12. DrumJunkie

    DrumJunkie New Member

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    The one thing I always make sure I have on hand are recoil springs. I have plenty of parts to rebuild now but ine one part that really need be paid attention to is that recoil spring. Using a new spring you can check the size of the one in your weapon. When it gets to 2-3 coils short then change it.

    It's good to have as many extra parts around as you can. I pick things up as I see them and the price is right. But truth be told I usually don't have to change anything but that recoil spring with any regularity. And that's only after a few thousand rounds.
     
  13. danf_fl

    danf_fl Retired Supporter

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    My range/competition kit includes:
    Recoil, sear, and firing pin spring
    A second firing pin, fitted extractor
    A fitted mag release (complete)
    A little bottle of oil.

    At home, I have enough Ed Brown / Wilson parts to rebuild almost any 1911 from the bare frame and slide.
     
  14. M14sRock

    M14sRock New Member

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    Sorry about that. The plunger tube in the little tube located above the left side stock/grip. It houses the plungers that keep the slide stop in place and allow the thumb safety to click up and down. The tubes frequently come loose and cause no end of trouble. I've done the "self repair" method at the range, using red loctite, but any decent gunsmith can silver solder/braze the tube in place. That is a permanent fix, and one that I recommend. The plunger tube assembly is is only staked in place from the factory.

    Bad Jou Jou is how I define a failure at an in-opportune moment, not just on the range.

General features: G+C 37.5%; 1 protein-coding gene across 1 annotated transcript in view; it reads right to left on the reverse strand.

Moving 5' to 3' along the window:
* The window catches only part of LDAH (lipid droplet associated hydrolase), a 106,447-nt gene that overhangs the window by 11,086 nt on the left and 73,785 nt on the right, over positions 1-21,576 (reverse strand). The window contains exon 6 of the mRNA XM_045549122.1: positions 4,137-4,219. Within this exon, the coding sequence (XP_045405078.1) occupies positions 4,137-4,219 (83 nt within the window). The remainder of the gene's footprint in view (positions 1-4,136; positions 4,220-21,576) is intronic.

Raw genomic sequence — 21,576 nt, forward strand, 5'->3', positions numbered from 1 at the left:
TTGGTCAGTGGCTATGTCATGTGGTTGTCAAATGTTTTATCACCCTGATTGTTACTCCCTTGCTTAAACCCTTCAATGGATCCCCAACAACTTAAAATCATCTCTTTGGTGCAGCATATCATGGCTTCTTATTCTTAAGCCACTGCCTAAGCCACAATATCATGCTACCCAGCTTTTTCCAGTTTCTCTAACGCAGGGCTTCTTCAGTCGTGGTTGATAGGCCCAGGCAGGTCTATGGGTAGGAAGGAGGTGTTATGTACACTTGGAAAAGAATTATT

15. danf_fl

    danf_fl Retired Supporter

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    Sometimes one can get by with a restake, but IMO it is best to get a new one. I "divot" the the inside of the frame where the tube legs go through, a touch of loc-tite, and stake the new tube.
     
  16. M14sRock

    M14sRock New Member

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    That's basically how I fixed mine at the range. Works just fine.

    But I can have one silver soldered on for about $10.
     
  17. CHLChris

    CHLChris New Member

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    These are all exactly why I think it is important for me (and every new 1911 owner) to completely take apart my 1911 so I can learn each part and be able to put it all back together.

    Right now I'm doing some searches for parts on Midway and there are a bunch of different springs to worry about. BTW, should I have on hand one of those (insert correct title here of that 3-prong fork-looking spring thing just behind the grip safety)? It is not usually in the spring sets.
     
  18. danf_fl

    danf_fl Retired Supporter

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    That "three fingered spring" is sear spring. It also serves to work the disconnector and grip safety. The only part on that spring to wear is the the center finger (the one for the disconnector), but it is still an important spring to replace on a regular basis.
     
  19. CHLChris

    CHLChris New Member

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    Alright, sear spring is on the list as a repair item, as are pins and springs. The extractor, disconnector, thumb safety, slide stop, and hammer are all upgrades, right? They aren't items that would normally break, right? I'm only asking because I'm looking for parts to buy, then toss in the drawer.

    You are suggesting items that if I buy I should switch out NOW, and then put the current items in the drawer as back-ups, right? Not bad advice, Rock, I'm just making sure we're on the same page.
     
  20. M14sRock

    M14sRock New Member

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    Extractor, disconnector, thumb safety, link pin, and slide stop are all parts that I have broken. Hammers only tend to break if you ever dry fire the pistol with the slide removed. Not that uncommon.

    Not a bad idea to get the Ed Brown parts, fit them to your gun and keep your factory parts as spares.

    Extractors tend to break if you are practicing failure drills and slamming the slide closed on a round in the chamber (not fed from the mag).

    Sears tend to break if you slam the slide shut on an empty chamber.

    Thumb safeties wear out, and can shear off. If the holes in your frame are not perfectly straight, pins will break (including the thumb safety, and slide stop).

    Brownells has the Ed Brown stuff.